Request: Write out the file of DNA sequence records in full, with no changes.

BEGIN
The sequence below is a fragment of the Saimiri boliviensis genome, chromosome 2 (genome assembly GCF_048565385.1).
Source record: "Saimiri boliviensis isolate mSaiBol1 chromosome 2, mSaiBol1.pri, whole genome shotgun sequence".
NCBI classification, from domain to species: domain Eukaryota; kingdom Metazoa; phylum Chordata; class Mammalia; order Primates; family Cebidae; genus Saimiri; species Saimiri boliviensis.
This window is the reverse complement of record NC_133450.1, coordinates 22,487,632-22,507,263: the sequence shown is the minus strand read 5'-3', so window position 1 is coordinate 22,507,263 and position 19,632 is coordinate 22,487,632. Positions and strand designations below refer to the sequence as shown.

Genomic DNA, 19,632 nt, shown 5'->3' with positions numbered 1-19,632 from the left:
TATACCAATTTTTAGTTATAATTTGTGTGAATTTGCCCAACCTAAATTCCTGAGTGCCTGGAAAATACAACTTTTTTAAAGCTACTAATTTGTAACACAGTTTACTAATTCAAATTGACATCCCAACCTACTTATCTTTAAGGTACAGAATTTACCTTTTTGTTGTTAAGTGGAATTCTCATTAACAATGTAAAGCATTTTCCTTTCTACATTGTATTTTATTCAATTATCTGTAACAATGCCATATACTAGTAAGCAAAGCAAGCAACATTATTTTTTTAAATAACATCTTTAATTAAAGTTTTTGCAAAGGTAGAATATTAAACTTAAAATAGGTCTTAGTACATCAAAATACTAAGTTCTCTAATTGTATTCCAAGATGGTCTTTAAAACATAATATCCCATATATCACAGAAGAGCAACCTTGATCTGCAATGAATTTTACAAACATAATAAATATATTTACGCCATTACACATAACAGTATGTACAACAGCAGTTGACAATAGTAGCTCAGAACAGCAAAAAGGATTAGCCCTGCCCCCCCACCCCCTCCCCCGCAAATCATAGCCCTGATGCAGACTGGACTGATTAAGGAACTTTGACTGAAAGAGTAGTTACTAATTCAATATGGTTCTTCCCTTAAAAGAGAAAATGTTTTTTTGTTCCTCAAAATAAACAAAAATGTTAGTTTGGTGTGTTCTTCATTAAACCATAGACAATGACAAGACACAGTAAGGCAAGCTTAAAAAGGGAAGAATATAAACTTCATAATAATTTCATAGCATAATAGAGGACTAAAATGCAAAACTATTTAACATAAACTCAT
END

The sequence below is a fragment of the Saimiri boliviensis genome, chromosome 2 (genome assembly GCF_048565385.1).
Source record: "Saimiri boliviensis isolate mSaiBol1 chromosome 2, mSaiBol1.pri, whole genome shotgun sequence".
NCBI classification, from domain to species: domain Eukaryota; kingdom Metazoa; phylum Chordata; class Mammalia; order Primates; family Cebidae; genus Saimiri; species Saimiri boliviensis.
This window is the reverse complement of record NC_133450.1, coordinates 22,487,632-22,507,263: the sequence shown is the minus strand read 5'-3', so window position 1 is coordinate 22,507,263 and position 19,632 is coordinate 22,487,632. Positions and strand designations below refer to the sequence as shown.

Genomic DNA, 19,632 nt, shown 5'->3' with positions numbered 1-19,632 from the left:
TATACCAATTTTTAGTTATAATTTGTGTGAATTTGCCCAACCTAAATTCCTGAGTGCCTGGAAAATACAACTTTTTTAAAGCTACTAATTTGTAACACAGTTTACTAATTCAAATTGACATCCCAACCTACTTATCTTTAAGGTACAGAATTTACCTTTTTGTTGTTAAGTGGAATTCTCATTAACAATGTAAAGCATTTTCCTTTCTACATTGTATTTTATTCAATTATCTGTAACAATGCCATATACTAGTAAGCAAAGCAAGCAACATTATTTTTTTAAATAACATCTTTAATTAAAGTTTTTGCAAAGGTAGAATATTAAACTTAAAATAGGTCTTAGTACATCAAAATACTAAGTTCTCTAATTGTATTCCAAGATGGTCTTTAAAACATAATATCCCATATATCACAGAAGAGCAACCTTGATCTGCAATGAATTTTACAAACATAATAAATATATTTACGCCATTACACATAACAGTATGTACAACAGCAGTTGACAATAGTAGCTCAGAACAGCAAAAAGGATTAGCCCTGCCCCCCCACCCCCTCCCCCGCAAATCATAGCCCTGATGCAGACTGGACTGATTAAGGAACTTTGACTGAAAGAGTAGTTACTAATTCAATATGGTTCTTCCCTTAAAAGAGAAAATGTTTTTTTGTTCCTCAAAATAAACAAAAATGTTAGTTTGGTGTGTTCTTCATTAAACCATAGACAATGACAAGACACAGTAAGGCAAGCTTAAAAAGGGAAGAATATAAACTTCATAATAATTTCATAGCATAATAGAGGACTAAAATGCAAAACTATTTAACATAAACTCAT